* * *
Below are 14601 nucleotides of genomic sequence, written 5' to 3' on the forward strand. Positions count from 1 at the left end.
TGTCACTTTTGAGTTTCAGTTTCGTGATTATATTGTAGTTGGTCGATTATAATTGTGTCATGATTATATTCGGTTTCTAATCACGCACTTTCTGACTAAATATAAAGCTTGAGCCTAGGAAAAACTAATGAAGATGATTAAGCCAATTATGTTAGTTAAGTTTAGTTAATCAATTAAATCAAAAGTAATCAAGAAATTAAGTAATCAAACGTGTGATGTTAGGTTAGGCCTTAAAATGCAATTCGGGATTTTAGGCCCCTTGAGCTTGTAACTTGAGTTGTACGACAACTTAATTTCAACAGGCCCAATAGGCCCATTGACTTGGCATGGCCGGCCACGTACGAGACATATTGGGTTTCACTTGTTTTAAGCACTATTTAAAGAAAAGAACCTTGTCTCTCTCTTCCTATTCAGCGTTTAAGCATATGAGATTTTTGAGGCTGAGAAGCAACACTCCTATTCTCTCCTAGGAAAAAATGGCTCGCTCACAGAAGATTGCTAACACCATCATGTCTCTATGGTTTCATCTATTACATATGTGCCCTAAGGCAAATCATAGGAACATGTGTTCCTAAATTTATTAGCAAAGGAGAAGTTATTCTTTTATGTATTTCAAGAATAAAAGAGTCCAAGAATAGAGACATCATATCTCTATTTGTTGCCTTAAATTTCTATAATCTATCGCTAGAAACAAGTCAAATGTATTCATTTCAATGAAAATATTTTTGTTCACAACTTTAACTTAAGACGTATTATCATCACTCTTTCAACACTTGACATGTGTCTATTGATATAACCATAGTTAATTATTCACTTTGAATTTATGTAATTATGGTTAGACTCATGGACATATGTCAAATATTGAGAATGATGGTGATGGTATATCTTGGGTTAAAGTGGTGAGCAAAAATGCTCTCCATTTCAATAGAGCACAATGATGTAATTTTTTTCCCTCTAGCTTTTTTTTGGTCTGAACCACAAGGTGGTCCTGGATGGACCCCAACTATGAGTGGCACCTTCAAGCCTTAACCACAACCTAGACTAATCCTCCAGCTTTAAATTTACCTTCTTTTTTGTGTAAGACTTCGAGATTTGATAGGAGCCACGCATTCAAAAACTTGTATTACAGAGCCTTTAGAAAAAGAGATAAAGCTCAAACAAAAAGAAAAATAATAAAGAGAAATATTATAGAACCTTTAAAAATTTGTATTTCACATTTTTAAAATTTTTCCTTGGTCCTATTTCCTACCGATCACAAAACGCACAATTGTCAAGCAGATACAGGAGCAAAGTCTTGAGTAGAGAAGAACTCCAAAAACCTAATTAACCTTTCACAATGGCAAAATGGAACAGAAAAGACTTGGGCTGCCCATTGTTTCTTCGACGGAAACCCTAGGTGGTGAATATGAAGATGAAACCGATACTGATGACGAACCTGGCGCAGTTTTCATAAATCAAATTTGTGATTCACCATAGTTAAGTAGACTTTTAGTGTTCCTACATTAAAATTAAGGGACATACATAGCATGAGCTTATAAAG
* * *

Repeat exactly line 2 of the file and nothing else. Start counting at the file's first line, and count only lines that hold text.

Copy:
TGTCACTTTTGAGTTTCAGTTTCGTGATTATATTGTAGTTGGTCGATTATAATTGTGTCATGATTATATTCGGTTTCTAATCACGCACTTTCTGACTAAATATAAAGCTTGAGCCTAGGAAAAACTAATGAAGATGATTAAGCCAATTATGTTAGTTAAGTTTAGTTAATCAATTAAATCAAAAGTAATCAAGAAATTAAGTAATCAAACGTGTGATGTTAGGTTAGGCCTTAAAATGCAATTCGGGATTTTAGGCCCCTTGAGCTTGTAACTTGAGTTGTACGACAACTTAATTTCAACAGGCCCAATAGGCCCATTGACTTGGCATGGCCGGCCACGTACGAGACATATTGGGTTTCACTTGTTTTAAGCACTATTTAAAGAAAAGAACCTTGTCTCTCTCTTCCTATTCAGCGTTTAAGCATATGAGATTTTTGAGGCTGAGAAGCAACACTCCTATTCTCTCCTAGGAAAAAATGGCTCGCTCACAGAAGATTGCTAACACCATCATGTCTCTATGGTTTCATCTATTACATATGTGCCCTAAGGCAAATCATAGGAACATGTGTTCCTAAATTTATTAGCAAAGGAGAAGTTATTCTTTTATGTATTTCAAGAATAAAAGAGTCCAAGAATAGAGACATCATATCTCTATTTGTTGCCTTAAATTTCTATAATCTATCGCTAGAAACAAGTCAAATGTATTCATTTCAATGAAAATATTTTTGTTCACAACTTTAACTTAAGACGTATTATCATCACTCTTTCAACACTTGACATGTGTCTATTGATATAACCATAGTTAATTATTCACTTTGAATTTATGTAATTATGGTTAGACTCATGGACATATGTCAAATATTGAGAATGATGGTGATGGTATATCTTGGGTTAAAGTGGTGAGCAAAAATGCTCTCCATTTCAATAGAGCACAATGATGTAATTTTTTTCCCTCTAGCTTTTTTTTGGTCTGAACCACAAGGTGGTCCTGGATGGACCCCAACTATGAGTGGCACCTTCAAGCCTTAACCACAACCTAGACTAATCCTCCAGCTTTAAATTTACCTTCTTTTTTGTGTAAGACTTCGAGATTTGATAGGAGCCACGCATTCAAAAACTTGTATTACAGAGCCTTTAGAAAAAGAGATAAAGCTCAAACAAAAAGAAAAATAATAAAGAGAAATATTATAGAACCTTTAAAAATTTGTATTTCACATTTTTAAAATTTTTCCTTGGTCCTATTTCCTACCGATCACAAAACGCACAATTGTCAAGCAGATACAGGAGCAAAGTCTTGAGTAGAGAAGAACTCCAAAAACCTAATTAACCTTTCACAATGGCAAAATGGAACAGAAAAGACTTGGGCTGCCCATTGTTTCTTCGACGGAAACCCTAGGTGGTGAATATGAAGATGAAACCGATACTGATGACGAACCTGGCGCAGTTTTCATAAATCAAATTTGTGATTCACCATAGTTAAGTAGACTTTTAGTGTTCCTACATTAAAATTAAGGGACATACATAGCATGAGCTTATAAAG